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Help! Mildew indoors

Yeah, Zone 5B is turning into a rain forest. Nothing but rain for a week now, every day, and 80 degree heat.

So, now I've got mildew indoors, I think in my washing machine.

What do I do? Lysol? That's what I remember, but that's a brand name, so maybe it's over-priced and ineffective. Readers?

Baking soda? Help!

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bringiton's picture
Submitted by bringiton on

Do NOT spray with milk under these circumstances. :-)

If it is in the washing machine, just run a cycle with hot water and clorox bleach and all will be well. How do you know it is inside the machine and not around it?

Has it been windy? Have the windows been open on the side of the house where the Norway Maple is located? Let me know when you're done with that tree.

Fredster's picture
Submitted by Fredster on

Are you keeping windows open when the humidity is like 80%? If so, you have to keep the humidity out or else not-nice things happen (as we learned post-Katrina when the house had 5 ft of water in it for weeks!) Yes, if it's the washer (but that sounds odd) try a cycle of water and bleach, but that doesn't sound right. The pumping action of the washer should purge all water out of it especially with the spin cycle. That doesn't sound right. You might want to check for other leaks and possible drips like around sinks, toilets and bathtubs.

Truth Partisan's picture
Submitted by Truth Partisan on

Like this? Mildew doesn't like dry heat. Mildew gets destroyed by leaving at least 25 watt light bulbs on in the room, and also by turning your central heating or woodstove on--it dries everything out.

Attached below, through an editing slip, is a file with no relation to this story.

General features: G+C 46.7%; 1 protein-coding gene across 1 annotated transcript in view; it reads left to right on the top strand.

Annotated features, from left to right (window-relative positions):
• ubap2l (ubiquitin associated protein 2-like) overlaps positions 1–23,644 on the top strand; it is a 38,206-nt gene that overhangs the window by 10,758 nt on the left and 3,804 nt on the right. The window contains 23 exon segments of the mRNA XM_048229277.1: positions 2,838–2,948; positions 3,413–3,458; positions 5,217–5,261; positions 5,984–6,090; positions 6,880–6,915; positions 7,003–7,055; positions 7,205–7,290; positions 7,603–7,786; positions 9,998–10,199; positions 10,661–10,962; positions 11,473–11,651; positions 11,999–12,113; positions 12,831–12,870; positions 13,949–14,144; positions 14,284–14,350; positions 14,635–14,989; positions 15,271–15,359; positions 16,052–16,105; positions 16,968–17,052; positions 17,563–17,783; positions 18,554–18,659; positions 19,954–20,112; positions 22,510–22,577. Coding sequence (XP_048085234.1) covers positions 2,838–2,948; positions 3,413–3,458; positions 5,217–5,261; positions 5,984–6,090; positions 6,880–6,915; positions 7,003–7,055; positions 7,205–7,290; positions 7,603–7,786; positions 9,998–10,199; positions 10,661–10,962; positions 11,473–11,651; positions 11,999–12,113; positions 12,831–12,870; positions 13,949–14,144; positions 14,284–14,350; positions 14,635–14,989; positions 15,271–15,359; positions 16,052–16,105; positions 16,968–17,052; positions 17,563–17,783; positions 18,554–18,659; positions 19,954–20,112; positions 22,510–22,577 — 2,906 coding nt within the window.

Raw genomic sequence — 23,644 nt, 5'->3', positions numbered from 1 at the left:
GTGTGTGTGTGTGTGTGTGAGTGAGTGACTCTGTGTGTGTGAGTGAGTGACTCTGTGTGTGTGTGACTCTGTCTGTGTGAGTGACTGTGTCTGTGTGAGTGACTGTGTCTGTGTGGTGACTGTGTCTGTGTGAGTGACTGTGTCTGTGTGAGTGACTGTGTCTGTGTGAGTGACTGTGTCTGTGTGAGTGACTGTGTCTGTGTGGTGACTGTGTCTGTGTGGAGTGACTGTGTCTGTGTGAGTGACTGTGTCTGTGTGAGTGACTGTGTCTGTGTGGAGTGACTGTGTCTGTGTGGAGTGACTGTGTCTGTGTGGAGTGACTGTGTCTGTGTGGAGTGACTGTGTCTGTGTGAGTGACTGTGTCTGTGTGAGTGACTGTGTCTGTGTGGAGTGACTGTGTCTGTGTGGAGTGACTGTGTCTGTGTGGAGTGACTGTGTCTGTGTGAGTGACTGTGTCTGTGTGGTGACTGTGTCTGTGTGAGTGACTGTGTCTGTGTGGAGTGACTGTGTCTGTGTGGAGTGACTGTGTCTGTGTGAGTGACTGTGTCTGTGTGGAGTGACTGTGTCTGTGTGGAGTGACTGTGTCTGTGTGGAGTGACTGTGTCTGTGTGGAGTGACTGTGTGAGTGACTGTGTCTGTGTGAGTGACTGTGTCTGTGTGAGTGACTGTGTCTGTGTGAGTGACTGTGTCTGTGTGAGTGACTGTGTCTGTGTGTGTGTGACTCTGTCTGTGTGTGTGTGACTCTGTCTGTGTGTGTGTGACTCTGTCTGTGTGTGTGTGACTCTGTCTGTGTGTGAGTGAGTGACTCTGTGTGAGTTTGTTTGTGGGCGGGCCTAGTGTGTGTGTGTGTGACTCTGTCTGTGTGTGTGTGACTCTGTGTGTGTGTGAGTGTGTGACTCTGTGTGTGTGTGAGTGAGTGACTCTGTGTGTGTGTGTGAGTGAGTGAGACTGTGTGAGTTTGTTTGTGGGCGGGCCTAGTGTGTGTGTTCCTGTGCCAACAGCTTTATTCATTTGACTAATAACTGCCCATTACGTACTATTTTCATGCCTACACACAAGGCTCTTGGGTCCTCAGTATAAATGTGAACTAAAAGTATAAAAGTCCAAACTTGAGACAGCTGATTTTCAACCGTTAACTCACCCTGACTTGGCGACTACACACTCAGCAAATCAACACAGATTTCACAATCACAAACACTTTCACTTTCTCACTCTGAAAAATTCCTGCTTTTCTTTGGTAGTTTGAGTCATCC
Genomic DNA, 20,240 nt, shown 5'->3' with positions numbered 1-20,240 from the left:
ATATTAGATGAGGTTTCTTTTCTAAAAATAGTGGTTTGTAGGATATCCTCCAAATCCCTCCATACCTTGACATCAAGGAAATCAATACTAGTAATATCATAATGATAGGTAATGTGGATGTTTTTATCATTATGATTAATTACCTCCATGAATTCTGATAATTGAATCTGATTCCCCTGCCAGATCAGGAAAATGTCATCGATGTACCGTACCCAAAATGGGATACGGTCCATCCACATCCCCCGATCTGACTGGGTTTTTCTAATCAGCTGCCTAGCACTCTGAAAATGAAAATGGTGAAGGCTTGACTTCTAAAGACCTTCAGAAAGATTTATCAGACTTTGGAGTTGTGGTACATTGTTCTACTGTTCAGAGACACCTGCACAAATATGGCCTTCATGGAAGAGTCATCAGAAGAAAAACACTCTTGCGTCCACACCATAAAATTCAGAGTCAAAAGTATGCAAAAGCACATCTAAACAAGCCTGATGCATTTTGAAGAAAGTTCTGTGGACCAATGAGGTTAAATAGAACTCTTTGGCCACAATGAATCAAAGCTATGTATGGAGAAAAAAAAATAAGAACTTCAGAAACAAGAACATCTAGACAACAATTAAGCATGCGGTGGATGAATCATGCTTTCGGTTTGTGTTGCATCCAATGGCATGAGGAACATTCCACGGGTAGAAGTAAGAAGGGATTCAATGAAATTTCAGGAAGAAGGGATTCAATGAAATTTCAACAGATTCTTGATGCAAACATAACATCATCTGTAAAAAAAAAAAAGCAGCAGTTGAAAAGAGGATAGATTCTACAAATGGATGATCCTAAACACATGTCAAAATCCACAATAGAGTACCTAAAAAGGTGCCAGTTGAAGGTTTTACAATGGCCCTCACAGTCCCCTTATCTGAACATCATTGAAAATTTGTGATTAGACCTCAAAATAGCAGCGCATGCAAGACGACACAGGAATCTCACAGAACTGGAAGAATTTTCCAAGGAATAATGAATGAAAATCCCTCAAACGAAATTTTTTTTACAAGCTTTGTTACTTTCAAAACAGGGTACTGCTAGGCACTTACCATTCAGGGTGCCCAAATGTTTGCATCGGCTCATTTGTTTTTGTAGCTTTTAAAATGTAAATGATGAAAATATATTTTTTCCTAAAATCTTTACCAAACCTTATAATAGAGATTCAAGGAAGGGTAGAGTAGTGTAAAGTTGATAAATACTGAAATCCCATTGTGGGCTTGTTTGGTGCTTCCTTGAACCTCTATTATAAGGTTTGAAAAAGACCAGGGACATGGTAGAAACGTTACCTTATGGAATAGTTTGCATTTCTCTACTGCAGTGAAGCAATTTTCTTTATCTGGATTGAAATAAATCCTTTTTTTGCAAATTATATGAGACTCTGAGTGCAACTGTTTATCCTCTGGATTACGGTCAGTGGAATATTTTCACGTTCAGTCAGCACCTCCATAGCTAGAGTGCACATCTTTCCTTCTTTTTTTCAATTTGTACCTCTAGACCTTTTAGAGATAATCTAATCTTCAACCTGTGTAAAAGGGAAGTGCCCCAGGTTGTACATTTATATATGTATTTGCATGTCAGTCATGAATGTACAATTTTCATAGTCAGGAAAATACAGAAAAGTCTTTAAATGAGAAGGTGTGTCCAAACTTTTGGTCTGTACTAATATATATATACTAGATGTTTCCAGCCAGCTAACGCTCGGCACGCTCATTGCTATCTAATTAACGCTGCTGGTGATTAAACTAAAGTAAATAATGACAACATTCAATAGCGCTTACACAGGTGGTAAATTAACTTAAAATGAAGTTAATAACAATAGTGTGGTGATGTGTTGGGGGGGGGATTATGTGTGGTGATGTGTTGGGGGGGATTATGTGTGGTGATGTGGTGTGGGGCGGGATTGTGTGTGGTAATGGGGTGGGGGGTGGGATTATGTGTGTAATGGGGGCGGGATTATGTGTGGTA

Here they say 60-100 watt bulb:
There are some good tips there but even if you wash walls, etc., a lot, if the temperature and wetness is high and there is mildew and mold in the air (sung to the tune of "Love is in the Air") you can have trouble. Also, the book cure seems too mild to me. A friend here uses Lysol on every page; we've tried baking soda. They would both work on a washing machine. Some have tried the lemon juice thing successfully. It's probably the coldness of the metal and water condensing on it. It seems as if just running an empty load with soap in it would do it; you can dry off the inside afterwards. Try until something works? GL!

whaleshaman's picture
Submitted by whaleshaman on

Okay, I live where the state tree is mildew. It even trashed our record collection by growing in the grooves. It grew on a camera lens and permanently etched it, leaving it only good for a doorstop.

That said, dry air and light and chlorine bleach are your best friends.

After you do the cycle with the bleach [make sure it rinses too or your next batch of clothes are blotchy toast], leave the door open so it can dry. Leave a light on overhead if you've got one.

If you have air conditioning and can afford it even a little not so much for the cooling, it will dehumidify your house.

And don't let your laundry sit after it's washed or it will get mildewed too. Are we having fun yet? It's either you, your wallet, or the environment. Tough choice, I know.

Good luck!

Submitted by lambert on

I let the laundry sit. So that started a colony, and in this horrible humidity, the colony grew,

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whaleshaman's picture
Submitted by whaleshaman on

I once let the laundry sit, too. It's a good thing it was underpants, sir. Even the bleach couldn't get out the spots, plus it weakened the fabric. Tea leaves left to sit will mold up, too, so best to toss them on to the compost pile.

Sarah's picture
Submitted by Sarah on

Dry heat, for anything made of paper. SUNLIGHT, if you can get it (Like, spread open on top of a dry board, or in a dry box, with a glass top.

We can admit that we're killers ... but we're not going to kill today. That's all it takes! Knowing that we're not going to kill today! ~ Captain James T. Kirk, Stardate 3193.0